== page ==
The sumptuous Palazzo Bonaparte, once the residence of Maria Letizia Ramolino Bonaparte, mother of Napoleon, hosts a great exhibition dedicated to one of the world's most famous artists of all time.
Fifty works - including the famous Self-portrait - and numerous biographical testimonies reconstruct the human and artistic history of the sensitive Dutch painter, today universally celebrated but with a tormented life.
Van Gogh, born in Groot Zundert on 30 March 1853, oscillates between clarity of mind and attacks of madness. Because of this, he was frequently admitted to the psychiatric hospital of Saint-Paul de Mausole in Saint-Rémy de Provence. Once, he cut off his ear. On 29 July 1890, the dramatic ending, when at thirty-seven, he committed suicide by shooting himself in a field near Auverse.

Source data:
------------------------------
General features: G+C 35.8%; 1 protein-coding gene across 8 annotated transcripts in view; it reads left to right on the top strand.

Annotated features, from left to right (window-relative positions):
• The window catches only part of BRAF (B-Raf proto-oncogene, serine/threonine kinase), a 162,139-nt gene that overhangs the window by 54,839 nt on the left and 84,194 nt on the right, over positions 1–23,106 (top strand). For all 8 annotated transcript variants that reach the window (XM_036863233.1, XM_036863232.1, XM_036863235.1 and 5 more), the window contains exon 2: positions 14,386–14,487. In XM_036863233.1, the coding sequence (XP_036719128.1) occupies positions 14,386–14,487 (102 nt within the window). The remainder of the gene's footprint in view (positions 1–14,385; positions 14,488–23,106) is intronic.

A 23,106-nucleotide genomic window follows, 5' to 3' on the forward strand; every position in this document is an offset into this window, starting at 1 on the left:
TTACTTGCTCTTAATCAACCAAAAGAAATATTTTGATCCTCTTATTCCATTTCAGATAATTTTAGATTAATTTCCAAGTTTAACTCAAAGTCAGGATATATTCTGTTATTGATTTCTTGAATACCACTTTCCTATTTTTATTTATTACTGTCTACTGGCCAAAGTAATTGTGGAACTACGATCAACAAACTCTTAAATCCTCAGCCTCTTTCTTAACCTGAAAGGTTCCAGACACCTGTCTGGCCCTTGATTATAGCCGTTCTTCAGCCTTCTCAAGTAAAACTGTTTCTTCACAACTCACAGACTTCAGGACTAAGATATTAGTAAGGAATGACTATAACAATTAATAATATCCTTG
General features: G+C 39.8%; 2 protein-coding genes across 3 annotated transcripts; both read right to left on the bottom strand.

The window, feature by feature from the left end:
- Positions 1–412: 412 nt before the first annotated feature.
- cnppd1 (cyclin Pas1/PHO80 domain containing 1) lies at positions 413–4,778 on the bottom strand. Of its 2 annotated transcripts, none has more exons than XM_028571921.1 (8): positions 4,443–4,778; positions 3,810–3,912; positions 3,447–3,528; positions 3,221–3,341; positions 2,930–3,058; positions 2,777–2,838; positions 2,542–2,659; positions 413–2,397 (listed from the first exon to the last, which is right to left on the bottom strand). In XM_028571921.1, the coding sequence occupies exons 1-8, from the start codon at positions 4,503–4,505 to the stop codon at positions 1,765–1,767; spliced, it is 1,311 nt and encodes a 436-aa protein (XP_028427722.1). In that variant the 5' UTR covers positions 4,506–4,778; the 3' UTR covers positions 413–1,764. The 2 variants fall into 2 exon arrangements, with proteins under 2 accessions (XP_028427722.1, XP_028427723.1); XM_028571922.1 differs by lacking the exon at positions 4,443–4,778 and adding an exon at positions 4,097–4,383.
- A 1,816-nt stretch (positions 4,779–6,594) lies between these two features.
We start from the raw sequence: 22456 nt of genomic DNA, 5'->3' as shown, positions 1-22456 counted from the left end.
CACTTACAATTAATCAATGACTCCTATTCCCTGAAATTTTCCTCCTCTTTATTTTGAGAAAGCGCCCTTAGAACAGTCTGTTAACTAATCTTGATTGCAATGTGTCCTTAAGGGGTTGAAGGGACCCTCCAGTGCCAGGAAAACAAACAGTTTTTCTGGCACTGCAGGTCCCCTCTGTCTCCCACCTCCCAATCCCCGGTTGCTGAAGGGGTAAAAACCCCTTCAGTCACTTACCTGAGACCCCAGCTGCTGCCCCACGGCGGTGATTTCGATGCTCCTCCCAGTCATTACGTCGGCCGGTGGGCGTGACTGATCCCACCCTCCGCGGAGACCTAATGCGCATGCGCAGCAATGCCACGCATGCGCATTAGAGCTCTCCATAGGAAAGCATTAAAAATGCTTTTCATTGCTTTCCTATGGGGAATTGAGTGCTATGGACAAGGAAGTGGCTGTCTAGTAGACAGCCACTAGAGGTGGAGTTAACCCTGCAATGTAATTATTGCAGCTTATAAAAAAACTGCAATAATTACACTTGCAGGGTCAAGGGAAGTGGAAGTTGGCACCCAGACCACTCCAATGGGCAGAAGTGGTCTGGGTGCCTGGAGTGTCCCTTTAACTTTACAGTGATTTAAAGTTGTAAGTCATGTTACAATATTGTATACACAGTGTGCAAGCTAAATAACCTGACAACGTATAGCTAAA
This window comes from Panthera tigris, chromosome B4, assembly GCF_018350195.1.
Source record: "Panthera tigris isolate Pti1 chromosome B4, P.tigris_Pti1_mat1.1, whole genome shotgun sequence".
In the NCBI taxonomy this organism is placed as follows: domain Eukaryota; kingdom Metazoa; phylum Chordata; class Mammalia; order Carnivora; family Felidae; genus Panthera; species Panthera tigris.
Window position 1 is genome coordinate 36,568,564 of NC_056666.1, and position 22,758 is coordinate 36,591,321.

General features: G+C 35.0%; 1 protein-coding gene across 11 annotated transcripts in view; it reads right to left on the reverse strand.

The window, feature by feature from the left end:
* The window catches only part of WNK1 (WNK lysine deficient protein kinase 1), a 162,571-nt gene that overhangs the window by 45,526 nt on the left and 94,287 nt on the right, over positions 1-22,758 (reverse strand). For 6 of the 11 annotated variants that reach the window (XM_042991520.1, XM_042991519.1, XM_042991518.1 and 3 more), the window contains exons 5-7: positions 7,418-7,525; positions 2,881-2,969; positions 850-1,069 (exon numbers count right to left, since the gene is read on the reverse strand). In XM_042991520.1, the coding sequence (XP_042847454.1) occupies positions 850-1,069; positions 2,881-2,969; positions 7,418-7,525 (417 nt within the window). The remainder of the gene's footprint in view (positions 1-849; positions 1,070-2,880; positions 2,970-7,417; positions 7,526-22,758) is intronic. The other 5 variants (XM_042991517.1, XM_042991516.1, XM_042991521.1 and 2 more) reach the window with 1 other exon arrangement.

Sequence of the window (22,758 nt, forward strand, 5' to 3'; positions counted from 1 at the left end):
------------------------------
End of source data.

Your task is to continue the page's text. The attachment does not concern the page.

In a few years, the brilliant artist left a unique and indelible mark in art history: he created wonderful masterpieces - like The Starry Night, Sunflowers, The Potato Eaters - and an extraordinary collection of writings, such as the letters to his younger brother Theo.
The exhibition is produced by Arthemisia and organized in collaboration with the Kröller Müller Museum in Otterlo, which houses one of the greatest treasures of Van Gogh's works.
Photo: Vincent van Gogh, Selfportait, 1887. Oil on cardboard, 32,8x24 cm. © Kröller-Müller Museum, Otterlo, The Netherlands
8 October 2022 to 26 March 2023 - extended to 7 may 2023